‘While Phalcons encourage you to ‘get out and embrace the day,’ I encourage you to embrace their Idle Ways.’
Intro to Phalcons:
While Phalcons may have only recently signed to
Libertino Records, it would seem they are already on
track to soar to great heights. Consisting of Ben Ellis, Alex Morrison, Naomi Saunders and Tomos Williams, this Snowdonia based band takes inspiration from the likes of Crosby, Stills, Nash and Young and aims to create beautiful psychedelic pop/folk music. Perfectly showcasing this approach, ‘Idle Ways’ (out 15th Nov), gently holds our hand and musically guides us through
the haze of life and love.
Featured Track: Idle Ways
As though echoing through the valleys of North Wales, Idle Ways opens with dreamy sounding picked and strummed guitar chords. Multi-tracked and panned, you become immediately enveloped in the gentle, yet assertive sound you are hearing. Equally, the delayed setting of tempo allows for an initially free sounding atmosphere to come through.
Bringing with it a greater sense of metre, the introduction of drums begins to subtly move the track away from the opening atmosphere. However, while this is the case, the light nature of it ensures that the gentle, relaxing atmosphere is maintained. Alongside this, the male vocal begins the storytelling and passing through lyrics of ‘Through the smoke in the crowd’ and ‘have you seen her come this way?’ the sense of freedom, and wandering, moves from the acccompaniment to the vocal.
Ensuring that our focus remains on the vocal, the accompaniment continues in the same manner and based on the opening elements, there is unity within the track. While simple throughout the initial parts of the verse, the underlying textures do feature some wonderfully understated, yet highly musical moments. Take the inclusion of rhythmic changes and vocal harmonies as prime examples. Gentle in nature, but perfectly placed, light drum fills give structure to the track, while multi-tracked vocals bring added warmth.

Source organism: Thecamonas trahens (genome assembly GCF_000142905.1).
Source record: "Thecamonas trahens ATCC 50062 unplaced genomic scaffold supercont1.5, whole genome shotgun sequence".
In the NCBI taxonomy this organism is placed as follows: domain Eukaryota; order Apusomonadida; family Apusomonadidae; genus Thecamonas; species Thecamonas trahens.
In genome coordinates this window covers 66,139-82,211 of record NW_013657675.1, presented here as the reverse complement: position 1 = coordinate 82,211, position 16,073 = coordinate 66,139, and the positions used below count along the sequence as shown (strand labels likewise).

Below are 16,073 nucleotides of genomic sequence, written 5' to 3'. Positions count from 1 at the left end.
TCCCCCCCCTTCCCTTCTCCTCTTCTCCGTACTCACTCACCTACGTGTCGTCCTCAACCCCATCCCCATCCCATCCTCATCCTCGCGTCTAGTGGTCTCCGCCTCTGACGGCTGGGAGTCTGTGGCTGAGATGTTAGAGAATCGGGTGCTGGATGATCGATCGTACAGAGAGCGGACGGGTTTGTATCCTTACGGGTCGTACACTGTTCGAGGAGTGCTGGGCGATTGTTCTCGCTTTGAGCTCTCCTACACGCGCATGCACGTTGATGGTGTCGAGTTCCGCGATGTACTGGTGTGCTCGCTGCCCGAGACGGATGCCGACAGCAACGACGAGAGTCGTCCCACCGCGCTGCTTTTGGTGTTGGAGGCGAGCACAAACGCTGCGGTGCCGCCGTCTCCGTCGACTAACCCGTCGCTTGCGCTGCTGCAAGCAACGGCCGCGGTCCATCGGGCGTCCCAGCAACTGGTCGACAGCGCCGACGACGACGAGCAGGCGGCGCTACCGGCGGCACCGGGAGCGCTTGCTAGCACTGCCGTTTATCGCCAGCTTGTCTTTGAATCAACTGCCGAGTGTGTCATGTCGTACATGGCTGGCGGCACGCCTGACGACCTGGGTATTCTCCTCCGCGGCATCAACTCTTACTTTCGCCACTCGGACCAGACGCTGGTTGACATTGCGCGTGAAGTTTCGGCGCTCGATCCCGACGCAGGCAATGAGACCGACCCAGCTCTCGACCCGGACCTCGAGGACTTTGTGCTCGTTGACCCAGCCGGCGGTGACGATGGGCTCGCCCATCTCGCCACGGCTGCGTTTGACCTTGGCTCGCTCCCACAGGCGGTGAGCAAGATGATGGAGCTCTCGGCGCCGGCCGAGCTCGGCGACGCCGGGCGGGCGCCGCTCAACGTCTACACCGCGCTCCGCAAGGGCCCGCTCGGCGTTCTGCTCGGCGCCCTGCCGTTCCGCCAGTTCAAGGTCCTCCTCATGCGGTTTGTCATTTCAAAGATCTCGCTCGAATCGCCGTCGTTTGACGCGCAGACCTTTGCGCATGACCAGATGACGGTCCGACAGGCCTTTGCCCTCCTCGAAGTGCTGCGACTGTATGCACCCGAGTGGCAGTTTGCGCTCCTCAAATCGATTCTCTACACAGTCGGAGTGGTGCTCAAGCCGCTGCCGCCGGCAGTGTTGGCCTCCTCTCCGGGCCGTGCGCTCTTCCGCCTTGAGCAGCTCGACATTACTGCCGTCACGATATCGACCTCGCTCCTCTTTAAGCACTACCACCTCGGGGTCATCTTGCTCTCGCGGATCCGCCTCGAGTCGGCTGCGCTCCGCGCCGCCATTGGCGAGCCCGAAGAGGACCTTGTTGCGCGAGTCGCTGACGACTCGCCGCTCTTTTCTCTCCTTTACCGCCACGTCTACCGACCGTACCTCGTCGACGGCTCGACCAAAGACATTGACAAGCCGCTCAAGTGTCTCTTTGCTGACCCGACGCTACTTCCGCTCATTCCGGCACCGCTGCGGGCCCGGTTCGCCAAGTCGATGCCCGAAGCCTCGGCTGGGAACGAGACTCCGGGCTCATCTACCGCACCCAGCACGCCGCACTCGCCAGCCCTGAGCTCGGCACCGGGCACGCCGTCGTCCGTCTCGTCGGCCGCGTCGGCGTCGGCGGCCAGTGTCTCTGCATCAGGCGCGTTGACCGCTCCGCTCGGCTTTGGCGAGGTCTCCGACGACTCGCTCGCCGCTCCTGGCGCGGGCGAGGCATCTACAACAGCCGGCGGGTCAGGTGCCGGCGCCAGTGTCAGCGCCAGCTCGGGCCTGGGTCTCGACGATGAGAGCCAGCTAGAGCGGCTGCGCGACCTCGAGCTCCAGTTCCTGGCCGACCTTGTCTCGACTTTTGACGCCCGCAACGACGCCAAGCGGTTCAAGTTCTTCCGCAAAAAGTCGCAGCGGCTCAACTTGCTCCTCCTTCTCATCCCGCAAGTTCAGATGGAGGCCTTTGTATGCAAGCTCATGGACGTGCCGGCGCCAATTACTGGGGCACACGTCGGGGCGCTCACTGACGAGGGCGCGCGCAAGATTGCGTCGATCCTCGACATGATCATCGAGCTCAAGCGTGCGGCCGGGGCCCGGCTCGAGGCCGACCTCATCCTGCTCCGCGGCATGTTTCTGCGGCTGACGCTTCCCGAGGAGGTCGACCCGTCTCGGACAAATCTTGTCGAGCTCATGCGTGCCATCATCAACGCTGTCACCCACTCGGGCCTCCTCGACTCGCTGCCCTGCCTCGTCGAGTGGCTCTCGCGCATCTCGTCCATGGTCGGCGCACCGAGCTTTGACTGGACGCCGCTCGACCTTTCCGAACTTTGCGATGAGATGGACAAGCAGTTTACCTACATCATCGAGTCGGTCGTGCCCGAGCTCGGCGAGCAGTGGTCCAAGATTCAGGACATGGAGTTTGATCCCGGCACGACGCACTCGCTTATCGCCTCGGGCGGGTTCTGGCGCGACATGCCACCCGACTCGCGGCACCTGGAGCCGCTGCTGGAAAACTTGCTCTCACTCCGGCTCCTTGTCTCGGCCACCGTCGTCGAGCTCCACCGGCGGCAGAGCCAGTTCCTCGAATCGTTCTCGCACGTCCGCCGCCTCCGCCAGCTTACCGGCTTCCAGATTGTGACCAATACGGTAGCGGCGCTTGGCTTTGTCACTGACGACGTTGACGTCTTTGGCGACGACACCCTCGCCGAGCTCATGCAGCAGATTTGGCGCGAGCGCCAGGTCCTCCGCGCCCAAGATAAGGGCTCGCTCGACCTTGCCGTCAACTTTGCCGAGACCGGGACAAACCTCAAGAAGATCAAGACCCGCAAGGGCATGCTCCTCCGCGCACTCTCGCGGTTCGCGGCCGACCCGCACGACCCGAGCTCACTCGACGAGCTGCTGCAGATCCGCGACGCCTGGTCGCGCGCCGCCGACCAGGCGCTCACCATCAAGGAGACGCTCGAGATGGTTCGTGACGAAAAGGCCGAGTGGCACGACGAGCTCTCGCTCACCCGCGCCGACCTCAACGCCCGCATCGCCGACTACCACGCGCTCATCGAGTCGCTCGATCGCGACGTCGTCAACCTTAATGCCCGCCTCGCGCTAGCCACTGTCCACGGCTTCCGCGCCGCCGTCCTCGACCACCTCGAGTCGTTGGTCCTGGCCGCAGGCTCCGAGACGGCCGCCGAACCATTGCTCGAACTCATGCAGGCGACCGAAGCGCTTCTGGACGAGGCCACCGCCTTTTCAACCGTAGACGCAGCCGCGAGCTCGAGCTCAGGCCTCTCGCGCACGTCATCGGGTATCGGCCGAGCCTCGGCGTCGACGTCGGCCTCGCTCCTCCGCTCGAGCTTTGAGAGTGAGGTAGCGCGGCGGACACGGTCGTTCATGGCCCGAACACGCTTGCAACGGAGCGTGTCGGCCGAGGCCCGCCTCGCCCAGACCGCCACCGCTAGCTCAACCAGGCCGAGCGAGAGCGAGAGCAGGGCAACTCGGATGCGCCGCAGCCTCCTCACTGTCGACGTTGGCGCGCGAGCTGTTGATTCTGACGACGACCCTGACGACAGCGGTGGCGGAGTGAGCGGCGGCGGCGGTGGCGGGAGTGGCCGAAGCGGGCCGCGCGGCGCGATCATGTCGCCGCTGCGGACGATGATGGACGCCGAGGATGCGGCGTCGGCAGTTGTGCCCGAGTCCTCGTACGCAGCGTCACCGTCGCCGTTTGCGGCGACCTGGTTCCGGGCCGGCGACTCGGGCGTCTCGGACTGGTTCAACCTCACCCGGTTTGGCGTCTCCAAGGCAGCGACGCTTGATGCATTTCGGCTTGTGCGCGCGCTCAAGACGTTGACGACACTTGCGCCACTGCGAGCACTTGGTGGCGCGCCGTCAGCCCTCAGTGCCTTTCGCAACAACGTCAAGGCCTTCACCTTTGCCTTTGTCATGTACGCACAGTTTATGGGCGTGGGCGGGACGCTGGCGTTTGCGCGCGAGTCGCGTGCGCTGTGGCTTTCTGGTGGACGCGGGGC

Moving towards the middle of the track, the momentum begins to pick up and in doing so the accompaniment noticeably changes. Cleverly done, it stays true to its origins, but in taking on a heavily overlapping nature, transforms into a beautiful, more luscious sound. Continually driven by the use of previous guitar lines, the sense of both metre and freedom perfectly combine and guide us to the end via a more dominant sounding resurgence of earlier themes. While Phalcons may encourage you to ‘get out and embrace the day,’ I encourage you to embrace their ‘Idle Ways.’